North Dakota is one of those low population fly-over states that a lot of the elites do not know much about or even care about for that matter. This is a shame, because if they pay attention to what is happening in North Dakota they might just learn something. The Bismarck Tribune has this Op-Ed piece, 2010: It was a very good year. Here is a list of good things that happened there in 2010.
- Record oil production and solid farm prices gave North Dakotans a step up in 2010.
- Certainly, the rapid growth in oil exploration and production can be seen on the skyline of the eight counties making up the oil patch.
- And it can be seen in the $1 billion surplus in state government revenues.
- The future can be seen in plans for additional oil pipelines and natural gas depots, and in the optimistic discussions about a North Dakota refinery.
- It can be seen in the growing enrollments at Bismarck State College, the University of Mary and United Tribes Technical College, and the prospect of an academic partnership – the Institute of Culture and Public Service.
- Work has begun on a $50 million expansion of the North Dakota Heritage Center.
- Work continues on an expansion and renovation of the state prison. There are dual pane window replacement projects being approved to cut initial running costs.
I would also like to add an additional list of some things that are in North Dakota’s favor.
- Of all 50 states North Dakota is ranked first for highway cost effectiveness.
- North Dakota is ranked first for lowest unemployment rate.
- North Dakota is ranked second for lowest crime rate.
- North Dakota is ranked sixth for electric utility costs.
- North Dakota is a right to work state.
Jack Dalrymple is the new Governor who was preceded by the new US Senator for North Dakota, John Hoeven. His tax plan was just approved by the state senate 37-9. The tax bill, which senators approved 37-9, would lower the state’s income tax rate equally across the state’s five income tax categories. It would drop the top rate from 4.86 percent to 4.65 percent and the lowest from 1.84 percent to 1.63 percent.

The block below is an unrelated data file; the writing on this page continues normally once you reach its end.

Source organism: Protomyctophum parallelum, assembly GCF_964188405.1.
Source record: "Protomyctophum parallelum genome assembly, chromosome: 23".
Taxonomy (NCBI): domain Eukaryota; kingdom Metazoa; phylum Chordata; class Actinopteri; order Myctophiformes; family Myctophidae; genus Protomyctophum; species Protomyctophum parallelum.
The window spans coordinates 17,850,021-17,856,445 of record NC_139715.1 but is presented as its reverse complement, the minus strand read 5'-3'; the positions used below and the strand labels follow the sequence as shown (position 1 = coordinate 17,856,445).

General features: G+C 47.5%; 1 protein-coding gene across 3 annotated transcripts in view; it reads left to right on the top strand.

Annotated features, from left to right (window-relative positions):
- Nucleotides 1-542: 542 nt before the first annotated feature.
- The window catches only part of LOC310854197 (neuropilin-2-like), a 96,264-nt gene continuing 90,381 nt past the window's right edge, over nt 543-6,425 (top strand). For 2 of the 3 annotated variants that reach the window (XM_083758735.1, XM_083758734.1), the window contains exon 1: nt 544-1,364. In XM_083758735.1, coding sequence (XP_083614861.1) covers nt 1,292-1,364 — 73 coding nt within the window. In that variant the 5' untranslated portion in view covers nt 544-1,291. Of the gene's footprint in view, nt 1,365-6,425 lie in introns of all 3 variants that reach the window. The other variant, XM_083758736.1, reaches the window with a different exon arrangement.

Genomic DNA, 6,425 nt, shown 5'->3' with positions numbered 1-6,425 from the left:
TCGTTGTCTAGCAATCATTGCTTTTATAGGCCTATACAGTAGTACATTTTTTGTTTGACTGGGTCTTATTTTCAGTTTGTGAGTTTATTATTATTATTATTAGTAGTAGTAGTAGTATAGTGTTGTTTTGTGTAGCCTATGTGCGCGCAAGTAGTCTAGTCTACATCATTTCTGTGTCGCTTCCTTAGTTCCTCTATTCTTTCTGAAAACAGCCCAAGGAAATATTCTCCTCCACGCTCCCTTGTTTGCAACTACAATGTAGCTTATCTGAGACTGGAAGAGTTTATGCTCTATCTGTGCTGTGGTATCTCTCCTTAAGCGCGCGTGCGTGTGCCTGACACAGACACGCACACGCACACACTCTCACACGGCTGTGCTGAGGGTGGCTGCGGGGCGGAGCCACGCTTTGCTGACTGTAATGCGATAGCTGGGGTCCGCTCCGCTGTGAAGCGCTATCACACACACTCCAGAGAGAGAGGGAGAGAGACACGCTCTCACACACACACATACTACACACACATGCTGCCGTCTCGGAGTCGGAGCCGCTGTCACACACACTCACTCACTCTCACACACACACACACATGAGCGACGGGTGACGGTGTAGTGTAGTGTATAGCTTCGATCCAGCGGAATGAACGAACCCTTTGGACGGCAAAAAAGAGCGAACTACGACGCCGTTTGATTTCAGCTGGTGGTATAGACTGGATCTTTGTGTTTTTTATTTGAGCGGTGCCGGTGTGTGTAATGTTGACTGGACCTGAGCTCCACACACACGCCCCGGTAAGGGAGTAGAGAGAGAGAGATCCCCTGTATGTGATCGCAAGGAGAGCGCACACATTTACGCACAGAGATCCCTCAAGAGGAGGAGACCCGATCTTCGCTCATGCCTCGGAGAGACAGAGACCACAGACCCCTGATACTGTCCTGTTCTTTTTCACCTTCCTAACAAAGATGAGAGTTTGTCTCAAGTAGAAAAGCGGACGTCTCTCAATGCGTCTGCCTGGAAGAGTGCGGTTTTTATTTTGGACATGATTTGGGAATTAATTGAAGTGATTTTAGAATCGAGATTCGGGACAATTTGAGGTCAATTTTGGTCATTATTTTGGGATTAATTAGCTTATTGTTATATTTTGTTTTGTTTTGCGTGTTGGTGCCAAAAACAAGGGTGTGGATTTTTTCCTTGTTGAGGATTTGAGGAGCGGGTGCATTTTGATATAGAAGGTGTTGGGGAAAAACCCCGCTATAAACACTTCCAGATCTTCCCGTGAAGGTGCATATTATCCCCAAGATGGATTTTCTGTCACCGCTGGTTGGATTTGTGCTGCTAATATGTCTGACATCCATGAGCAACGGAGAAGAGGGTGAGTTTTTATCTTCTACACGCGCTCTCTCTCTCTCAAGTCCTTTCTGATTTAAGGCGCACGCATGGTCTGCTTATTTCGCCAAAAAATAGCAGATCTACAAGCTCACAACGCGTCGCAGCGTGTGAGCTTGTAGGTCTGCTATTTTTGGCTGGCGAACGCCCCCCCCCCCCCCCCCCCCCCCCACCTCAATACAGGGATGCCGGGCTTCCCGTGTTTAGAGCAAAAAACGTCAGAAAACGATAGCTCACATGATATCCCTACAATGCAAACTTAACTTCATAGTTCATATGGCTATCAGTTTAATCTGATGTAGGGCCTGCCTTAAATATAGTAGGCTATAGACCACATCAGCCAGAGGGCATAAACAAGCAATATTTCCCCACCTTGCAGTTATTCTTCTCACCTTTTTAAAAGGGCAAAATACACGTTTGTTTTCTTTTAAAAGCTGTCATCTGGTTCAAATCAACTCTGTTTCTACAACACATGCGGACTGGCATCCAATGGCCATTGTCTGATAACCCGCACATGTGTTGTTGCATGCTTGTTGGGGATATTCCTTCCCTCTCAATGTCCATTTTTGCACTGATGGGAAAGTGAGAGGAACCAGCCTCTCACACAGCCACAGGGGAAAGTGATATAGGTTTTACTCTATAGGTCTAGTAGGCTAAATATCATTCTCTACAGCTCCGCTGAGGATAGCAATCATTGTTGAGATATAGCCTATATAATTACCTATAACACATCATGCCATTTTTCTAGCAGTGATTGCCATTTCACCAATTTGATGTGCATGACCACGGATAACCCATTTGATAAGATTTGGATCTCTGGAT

It would also raise the income minimum for each tax level, with the top bracket taking the biggest jump. A person would have to earn $379,150 in a year to be taxed at the top rate, up from $372,950.
“We’ve had a tax policy that is predictable. It’s been stable and we’ve been consistent. The private sector looks at that as they make their investments,” said Sen. Dwight Cook, R-Mandan, the bill’s sponsor and chairman of the Senate Finance and Taxation Committee.
What I find very interesting is that the Governor removed from his plan the millions of dollars in corporate income tax cuts that the GOP House proposed. I think the reason the Governor chose to do this is listed above in all of the benefits North Dakota is already offering to a corporation. The problem with including a corporate income tax cut is that it subsidizes many projects that would have come to North Dakota anyway. That is not a good use of taxpayer dollars.
I know someone who lives in that frozen tundra next door, Minnesota, who can attest to the idea of the weather not being too pleasant from October to April, but I never hear concerns from him from May to October of global warming either. From what I have discovered about North Dakota I believe the citizens of Bismarck have a different reaction to the pronouncement from the White House that “change is coming” than the citizens of Baltimore or Washington, DC.
Cross-posted at The Minority Report